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Erdogan turns Turkey's WWI event into political rally

Turkey's president assures supporters that he "will keep on standing firm" despite some European governments' actions.

Turkish President Recep Tayyip Erdogan has pledged at a commemoration of a World War I campaign to "keep on standing firm" despite "Germans, Dutch, Austrians, Swiss, Belgians, Danes or whoever it is" ahead of a constitutional referendum next month on whether to expand his powers .

Speaking in the Aegean port of Canakkale, near where Ottoman armies held off an Allied expeditionary force in 1915-1916, Erdogan criticised some European countries that have prevented Turkish ministers from campaigning for votes in the Turkish diaspora.

"Let them try and hinder them. Whether Germans, Dutch, Austrians, Swiss, Belgians, Danes or whoever it is, know that your president has stood firm and will keep on standing firm," he said.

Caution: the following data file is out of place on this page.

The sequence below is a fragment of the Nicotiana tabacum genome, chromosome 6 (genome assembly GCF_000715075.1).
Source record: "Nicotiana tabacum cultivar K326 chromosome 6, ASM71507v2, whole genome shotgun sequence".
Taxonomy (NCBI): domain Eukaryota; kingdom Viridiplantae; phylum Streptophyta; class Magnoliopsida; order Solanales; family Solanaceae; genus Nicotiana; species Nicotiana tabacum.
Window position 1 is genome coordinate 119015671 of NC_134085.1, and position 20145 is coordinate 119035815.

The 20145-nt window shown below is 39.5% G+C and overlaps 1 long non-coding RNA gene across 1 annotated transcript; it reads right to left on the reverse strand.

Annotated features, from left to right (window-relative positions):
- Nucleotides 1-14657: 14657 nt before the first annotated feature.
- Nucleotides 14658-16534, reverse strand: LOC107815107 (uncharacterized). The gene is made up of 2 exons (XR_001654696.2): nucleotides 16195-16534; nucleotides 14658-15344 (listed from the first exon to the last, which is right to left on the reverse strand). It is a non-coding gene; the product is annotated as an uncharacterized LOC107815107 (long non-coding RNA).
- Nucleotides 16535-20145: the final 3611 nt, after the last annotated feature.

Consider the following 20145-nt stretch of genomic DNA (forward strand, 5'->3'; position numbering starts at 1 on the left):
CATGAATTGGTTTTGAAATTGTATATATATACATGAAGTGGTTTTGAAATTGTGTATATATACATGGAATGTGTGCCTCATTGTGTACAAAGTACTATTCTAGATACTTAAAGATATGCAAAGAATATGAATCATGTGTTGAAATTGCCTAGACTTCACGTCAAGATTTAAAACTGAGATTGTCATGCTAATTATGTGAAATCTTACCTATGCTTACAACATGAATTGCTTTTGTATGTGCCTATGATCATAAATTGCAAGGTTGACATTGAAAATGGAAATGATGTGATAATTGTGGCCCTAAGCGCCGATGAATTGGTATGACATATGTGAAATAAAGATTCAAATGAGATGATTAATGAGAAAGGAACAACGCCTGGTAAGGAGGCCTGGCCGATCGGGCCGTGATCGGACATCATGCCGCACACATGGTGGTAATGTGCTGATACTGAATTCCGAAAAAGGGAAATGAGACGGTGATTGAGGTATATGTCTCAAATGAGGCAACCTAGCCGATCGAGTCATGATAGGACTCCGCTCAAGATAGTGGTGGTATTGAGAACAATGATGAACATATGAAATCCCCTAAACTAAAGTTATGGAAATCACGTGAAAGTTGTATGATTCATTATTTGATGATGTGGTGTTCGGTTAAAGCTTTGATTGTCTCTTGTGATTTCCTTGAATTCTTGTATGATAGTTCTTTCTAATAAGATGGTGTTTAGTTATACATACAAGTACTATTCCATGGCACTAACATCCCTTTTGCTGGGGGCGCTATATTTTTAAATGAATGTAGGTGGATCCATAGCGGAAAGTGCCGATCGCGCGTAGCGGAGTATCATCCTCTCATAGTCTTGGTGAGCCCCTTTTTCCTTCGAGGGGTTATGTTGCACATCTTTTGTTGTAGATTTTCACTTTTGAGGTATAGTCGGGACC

He maintained that an executive presidency and the abolition of the prime minister's post would help Turkey develop economically and deal with security challenges, which included a botched coup attempt last year.

Opponents of the democratically elected president view the April 16 referendum as part of a dangerous drift toward authoritarian rule.

Speaking in Ankara, Turkey's main opposition leader, Kemal Kilicdaroglu, urged Turks to vote no in the referendum, saying approval would undermine democracy.

Supporters see him as a pillar of stability, Muslim piety and nationalist pride in a turbulent region that includes neighbouring Syria.


READ MORE: Erdogan says Germany 'aids and harbours terror'


The March 18 anniversary marks the beginning of an Allied naval bombardment near Canakkale, at the Dardanelles strait.

The Canakkale battle is refered to by its former Allied adversaries, including Australia and New Zealand, as the Gallipoli campaign.

Former Allied nations hold their own commemoration on April 25, the day in 1915 when troops under British command landed after the bombardment.

The Allied force failed to advance and withdrew in early 1916.


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